Integrating physical and behavioral care is good health policy - and it's good for health.
Yet few payers, whether public or private, pay for integrated care despite significant evidence of improved outcomes and cost savings.
Why is that, and what can be done to change it?
A new report from the Center for Improving Value in Health Care, "Paying for Integrated Care and Behavioral Health: Identifying Barriers and Developing Strategies to Overcome Them," explores these questions. Using findings from interviews with key stakeholders, as well as information from successful integrated care programs around the country, the report examines the challenges that both providers and payers face and presents recommendations for addressing those.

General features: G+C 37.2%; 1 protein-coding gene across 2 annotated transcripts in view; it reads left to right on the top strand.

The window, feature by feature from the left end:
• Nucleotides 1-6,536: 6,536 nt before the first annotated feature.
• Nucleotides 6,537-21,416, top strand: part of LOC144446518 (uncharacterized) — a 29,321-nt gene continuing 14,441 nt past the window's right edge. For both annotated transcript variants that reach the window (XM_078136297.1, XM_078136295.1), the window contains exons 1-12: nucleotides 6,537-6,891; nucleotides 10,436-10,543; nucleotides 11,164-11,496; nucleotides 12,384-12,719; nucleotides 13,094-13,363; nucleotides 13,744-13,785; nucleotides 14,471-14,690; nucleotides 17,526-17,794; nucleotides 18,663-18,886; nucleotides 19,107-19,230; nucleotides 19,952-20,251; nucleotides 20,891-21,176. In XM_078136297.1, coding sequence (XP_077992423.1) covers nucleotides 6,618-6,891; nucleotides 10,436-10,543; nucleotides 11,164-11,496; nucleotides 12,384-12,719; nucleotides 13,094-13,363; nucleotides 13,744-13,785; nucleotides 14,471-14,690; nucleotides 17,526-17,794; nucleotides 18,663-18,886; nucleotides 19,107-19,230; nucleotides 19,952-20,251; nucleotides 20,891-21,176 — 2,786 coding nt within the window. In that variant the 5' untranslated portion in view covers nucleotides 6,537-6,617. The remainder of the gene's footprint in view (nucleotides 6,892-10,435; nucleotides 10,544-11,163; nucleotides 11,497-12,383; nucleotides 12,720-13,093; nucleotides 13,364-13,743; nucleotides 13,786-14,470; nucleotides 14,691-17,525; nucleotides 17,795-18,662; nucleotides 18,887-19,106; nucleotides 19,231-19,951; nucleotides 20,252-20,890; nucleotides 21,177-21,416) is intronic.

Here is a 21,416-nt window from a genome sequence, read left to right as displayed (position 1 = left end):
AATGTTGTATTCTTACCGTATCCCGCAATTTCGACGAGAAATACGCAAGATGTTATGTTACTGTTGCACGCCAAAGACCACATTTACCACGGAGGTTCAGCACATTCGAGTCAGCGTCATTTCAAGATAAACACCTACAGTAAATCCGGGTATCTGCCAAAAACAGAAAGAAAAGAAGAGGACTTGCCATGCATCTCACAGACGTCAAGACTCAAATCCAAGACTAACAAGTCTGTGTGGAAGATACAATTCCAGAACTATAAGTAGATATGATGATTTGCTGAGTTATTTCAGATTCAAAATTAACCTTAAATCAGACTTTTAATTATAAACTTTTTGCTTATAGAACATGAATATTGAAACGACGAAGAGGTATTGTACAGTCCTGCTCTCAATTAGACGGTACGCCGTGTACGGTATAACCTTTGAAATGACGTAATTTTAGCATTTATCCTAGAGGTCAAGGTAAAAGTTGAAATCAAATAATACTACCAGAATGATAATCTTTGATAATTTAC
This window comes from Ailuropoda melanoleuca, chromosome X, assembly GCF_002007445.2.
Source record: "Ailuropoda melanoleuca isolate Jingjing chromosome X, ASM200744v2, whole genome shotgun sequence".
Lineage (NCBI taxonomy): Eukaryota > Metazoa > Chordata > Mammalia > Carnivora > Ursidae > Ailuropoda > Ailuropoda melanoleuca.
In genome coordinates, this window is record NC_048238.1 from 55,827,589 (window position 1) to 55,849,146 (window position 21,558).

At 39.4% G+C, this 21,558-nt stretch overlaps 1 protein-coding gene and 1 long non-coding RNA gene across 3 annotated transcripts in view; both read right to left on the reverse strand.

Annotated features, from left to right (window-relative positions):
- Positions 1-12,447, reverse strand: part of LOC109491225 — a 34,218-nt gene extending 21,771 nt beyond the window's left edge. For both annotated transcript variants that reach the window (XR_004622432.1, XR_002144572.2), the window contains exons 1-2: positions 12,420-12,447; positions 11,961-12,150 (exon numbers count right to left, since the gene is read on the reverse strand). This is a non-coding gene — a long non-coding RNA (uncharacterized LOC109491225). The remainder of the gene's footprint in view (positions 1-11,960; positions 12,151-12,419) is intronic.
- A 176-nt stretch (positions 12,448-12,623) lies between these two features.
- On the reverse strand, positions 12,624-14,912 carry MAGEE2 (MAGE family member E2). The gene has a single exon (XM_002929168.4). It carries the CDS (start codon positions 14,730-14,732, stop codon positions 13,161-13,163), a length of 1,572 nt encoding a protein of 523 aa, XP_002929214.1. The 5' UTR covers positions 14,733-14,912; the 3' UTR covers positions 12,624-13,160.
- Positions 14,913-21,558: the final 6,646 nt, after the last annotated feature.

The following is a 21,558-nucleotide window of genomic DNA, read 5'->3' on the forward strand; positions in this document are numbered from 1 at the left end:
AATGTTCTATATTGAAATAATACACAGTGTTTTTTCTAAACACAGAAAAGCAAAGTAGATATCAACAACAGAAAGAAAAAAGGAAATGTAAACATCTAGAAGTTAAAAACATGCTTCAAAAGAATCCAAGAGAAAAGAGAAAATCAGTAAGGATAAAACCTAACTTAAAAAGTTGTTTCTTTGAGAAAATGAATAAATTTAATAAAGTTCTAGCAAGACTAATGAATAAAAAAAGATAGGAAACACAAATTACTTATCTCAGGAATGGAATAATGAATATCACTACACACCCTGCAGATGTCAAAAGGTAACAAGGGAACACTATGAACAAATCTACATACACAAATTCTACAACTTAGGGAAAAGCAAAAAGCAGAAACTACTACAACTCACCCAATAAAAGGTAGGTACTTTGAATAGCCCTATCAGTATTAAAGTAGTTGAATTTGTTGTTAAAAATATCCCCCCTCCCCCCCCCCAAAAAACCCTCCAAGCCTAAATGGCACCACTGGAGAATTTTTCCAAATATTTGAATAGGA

A key point in the report is that paying for integrated care is a "chicken and egg" problem that requires both providers and payers to make changes and investments. Policy changes to facilitate information sharing are also needed. And, fundamentally, purchasers must learn about the return on investment from integrated care in order to demand it from their plan administrators.
The report is especially timely in light of the focus placed on integrated care in Colorado's State Innovation Model (SIM) Plan. That plan, currently being developed by public and private stakeholders, centers on integrating primary care and behavioral health in both Medicaid and commercial health insurance. The recommendations in CIVHC's new report help inform Colorado's vision for SIM.
Download the white paper
Funding for this report was generously provided by the Colorado Health Foundation.